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Feb 02

Which Airlines Are Most Family Friendly

Priority Boarding as a Family

If you’ve ever traveled, whether alone or with a family, you know the rat race when it comes to boarding the plane — it seems everyone and their mother gets up all at once and crowds right next to the check-in desk no matter what their priority is, God forbid it’s a small terminal and all hell breaks lose.

This could be especially stressful when you’re traveling with a child, possibly with a stroller. There is no room to maneuver and following the rest of the people could feel like being herded into a slaughter house, albeit very, very, very slowly

Thankfully, airlines, realize this difficultly and make it easier for families to board ahead of most passengers, in some cases ahead of all passengers, airline status doesn’t matter.

We live in a Delta hub, so I was actually happily oblivious to this, since with Delta passengers with strollers or car seats actually get to board ahead of first class and other elite members. It was always a major relief to be able to board the plane in a line-free environment, quickly collapse the stroller and leave it at the gate and get to our seats and get settled in prior to other people getting onto the plane. I actually think it benefits other people boarding the plane as you don’t want a potentially screaming baby waiting in a long line of people and then being disturbed by the parents trying to move into seats next to you. Well, apparently Delta’s policy is not a universal policy and depends from airline-to-airline, and United Airlines was one of the most un-friendly airlines in the USA for family travel.

Change is slow but change is welcomed

It was really shocking to me to read this article today 1 that United Airlines is finally reversing their policy starting in February and will allow families with children under two to board with a priority similar to Delta. I can’t appreciate that enough and if you live in a United’s hub this should be really great for you.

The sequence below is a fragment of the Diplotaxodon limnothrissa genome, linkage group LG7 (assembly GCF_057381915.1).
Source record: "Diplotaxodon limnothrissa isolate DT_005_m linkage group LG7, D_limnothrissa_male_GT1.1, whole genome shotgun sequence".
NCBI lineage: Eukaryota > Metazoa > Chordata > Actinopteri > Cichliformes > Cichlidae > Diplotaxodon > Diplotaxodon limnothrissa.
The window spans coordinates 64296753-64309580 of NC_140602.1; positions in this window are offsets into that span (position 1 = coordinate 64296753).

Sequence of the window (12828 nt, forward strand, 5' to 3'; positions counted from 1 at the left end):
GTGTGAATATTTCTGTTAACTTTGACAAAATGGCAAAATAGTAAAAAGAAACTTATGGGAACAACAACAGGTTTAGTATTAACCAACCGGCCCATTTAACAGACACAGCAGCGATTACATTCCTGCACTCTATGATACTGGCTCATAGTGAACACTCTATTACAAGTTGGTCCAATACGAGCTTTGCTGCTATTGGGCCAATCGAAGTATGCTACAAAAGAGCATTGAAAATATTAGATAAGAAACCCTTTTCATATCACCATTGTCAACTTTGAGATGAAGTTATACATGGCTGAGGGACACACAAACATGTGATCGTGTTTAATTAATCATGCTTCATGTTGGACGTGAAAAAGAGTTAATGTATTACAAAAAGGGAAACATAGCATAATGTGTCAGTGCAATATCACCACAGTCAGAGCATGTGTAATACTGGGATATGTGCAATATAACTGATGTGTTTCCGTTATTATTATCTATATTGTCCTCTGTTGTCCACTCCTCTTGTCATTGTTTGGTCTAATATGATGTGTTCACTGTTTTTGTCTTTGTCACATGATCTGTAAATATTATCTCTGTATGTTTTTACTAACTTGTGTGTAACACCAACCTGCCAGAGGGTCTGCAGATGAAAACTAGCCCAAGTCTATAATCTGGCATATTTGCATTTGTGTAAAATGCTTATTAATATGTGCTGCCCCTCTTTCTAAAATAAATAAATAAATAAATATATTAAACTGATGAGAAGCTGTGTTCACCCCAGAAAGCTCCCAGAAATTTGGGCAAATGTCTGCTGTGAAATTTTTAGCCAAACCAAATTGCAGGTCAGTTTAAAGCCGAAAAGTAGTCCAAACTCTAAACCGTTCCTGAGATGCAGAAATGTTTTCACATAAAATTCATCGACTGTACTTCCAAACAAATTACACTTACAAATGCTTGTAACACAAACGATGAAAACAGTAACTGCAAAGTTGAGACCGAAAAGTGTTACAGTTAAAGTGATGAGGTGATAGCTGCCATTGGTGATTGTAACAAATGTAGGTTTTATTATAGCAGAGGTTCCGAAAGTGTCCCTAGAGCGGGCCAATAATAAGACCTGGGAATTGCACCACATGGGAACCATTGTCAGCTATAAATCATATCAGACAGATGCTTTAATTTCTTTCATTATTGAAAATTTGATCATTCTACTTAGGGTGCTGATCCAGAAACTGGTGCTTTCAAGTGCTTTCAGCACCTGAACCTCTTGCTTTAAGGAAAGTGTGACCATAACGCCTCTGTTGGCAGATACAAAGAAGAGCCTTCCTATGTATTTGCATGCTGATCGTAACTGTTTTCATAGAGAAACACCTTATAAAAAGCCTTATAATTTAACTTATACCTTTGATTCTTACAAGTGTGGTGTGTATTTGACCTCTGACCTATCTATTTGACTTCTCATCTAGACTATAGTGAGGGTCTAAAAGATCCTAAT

Status of the Industry

So now that we know the Best (Delta) and the worst soon to be also the best (United) how to the rest of the airlines rank? Here’s compilation of the current policies across some of the major US airlines:
* ALASKA AIRLINES: Families with children under two can board at the beginning of the process, before first class and elite customers.

  • AMERICAN AIRLINES: Families with children board before first class and elite members upon request only. The age is at the discretion of the gate agent.

  • DELTA AIR LINES: Families with car seats or strollers can board before first class and elite members.

  • FRONTIER AIRLINES: Families with children age three and younger board after the airline’s elite members and those who have paid for extra legroom but before the rest of the plane.

  • HAWAIIAN AIRLINES: Families with children under the age of two can board before first class and elite members.

  • JETBLUE AIRWAYS: Families with children under the age of two board after elite members and passengers in premium seats but before the rest of the plane.

  • SOUTHWEST AIRLINES: An adult traveling with a child six years old or younger may board during Family Boarding, which occurs after the “A” group has boarded and before the “B” group begins boarding.

  • SPIRIT AIRLINES: Families board after passengers who paid extra to board early and those who purchased space for a carry-on bag in the overhead bin.

  • UNITED AIRLINES: Starting Feb. 15, families with children age two and under can board before first class and elite members.

  • VIRGIN AMERICA: Families with young children can board after first class passengers, those in the extra legroom seats, passengers who paid for early boarding, those with elite status and those with a Virgin America credit card. They do get to board before other coach passengers.

So consider the above next time you’re planning your family vacation.

  1. While I’m linking and giving credit to Chicago Tribune I’m realizing that the actual original article was written by Associated Press — so the real credit should be to Associated Press — well done! 


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